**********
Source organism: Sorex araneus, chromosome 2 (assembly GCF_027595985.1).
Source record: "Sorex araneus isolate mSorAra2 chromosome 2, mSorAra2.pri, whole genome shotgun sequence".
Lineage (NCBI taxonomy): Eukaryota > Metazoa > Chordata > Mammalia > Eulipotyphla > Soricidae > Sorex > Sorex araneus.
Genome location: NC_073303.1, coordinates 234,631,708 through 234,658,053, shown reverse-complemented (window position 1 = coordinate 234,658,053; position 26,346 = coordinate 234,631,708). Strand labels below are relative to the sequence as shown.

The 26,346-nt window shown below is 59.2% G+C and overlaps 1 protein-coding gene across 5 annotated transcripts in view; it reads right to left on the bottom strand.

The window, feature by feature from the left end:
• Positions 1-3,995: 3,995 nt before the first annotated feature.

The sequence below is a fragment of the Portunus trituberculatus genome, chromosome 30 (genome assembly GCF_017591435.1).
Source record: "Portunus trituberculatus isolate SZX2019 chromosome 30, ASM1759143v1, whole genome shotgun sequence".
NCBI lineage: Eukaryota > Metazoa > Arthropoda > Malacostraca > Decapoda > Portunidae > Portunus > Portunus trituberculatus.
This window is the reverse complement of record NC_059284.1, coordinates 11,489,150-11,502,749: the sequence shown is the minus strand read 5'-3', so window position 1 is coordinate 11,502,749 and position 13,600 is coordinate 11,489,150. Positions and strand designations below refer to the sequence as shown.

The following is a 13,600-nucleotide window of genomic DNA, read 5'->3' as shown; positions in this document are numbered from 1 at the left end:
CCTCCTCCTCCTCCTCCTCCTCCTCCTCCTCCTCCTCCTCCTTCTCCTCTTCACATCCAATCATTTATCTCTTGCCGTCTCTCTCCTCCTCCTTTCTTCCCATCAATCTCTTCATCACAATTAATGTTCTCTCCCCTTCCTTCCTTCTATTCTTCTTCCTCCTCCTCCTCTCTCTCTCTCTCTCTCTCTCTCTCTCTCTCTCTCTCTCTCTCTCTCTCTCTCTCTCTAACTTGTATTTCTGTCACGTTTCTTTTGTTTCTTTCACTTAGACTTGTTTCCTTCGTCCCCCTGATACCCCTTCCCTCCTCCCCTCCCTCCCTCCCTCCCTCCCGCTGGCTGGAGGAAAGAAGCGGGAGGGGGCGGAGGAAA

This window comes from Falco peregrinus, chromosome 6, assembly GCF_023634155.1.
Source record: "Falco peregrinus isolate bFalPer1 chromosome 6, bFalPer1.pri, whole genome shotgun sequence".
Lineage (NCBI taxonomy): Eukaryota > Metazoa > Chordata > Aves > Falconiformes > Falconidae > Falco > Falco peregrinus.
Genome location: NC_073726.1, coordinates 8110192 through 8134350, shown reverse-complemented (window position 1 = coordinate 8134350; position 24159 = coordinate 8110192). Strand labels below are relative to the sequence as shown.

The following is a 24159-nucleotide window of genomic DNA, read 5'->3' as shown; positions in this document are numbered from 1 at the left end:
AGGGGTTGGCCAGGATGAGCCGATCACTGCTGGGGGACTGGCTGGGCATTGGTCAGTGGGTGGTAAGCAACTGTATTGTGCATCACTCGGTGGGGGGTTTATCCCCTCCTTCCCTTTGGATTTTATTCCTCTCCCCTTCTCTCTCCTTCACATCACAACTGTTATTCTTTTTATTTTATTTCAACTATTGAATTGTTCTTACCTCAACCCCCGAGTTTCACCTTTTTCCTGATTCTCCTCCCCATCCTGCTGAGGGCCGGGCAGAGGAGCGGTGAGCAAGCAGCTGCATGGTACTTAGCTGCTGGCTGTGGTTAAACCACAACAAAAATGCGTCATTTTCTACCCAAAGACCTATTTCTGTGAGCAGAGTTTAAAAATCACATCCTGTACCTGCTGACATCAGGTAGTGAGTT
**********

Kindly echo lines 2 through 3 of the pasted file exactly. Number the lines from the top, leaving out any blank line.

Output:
Source record: "Sorex araneus isolate mSorAra2 chromosome 2, mSorAra2.pri, whole genome shotgun sequence".
Lineage (NCBI taxonomy): Eukaryota > Metazoa > Chordata > Mammalia > Eulipotyphla > Soricidae > Sorex > Sorex araneus.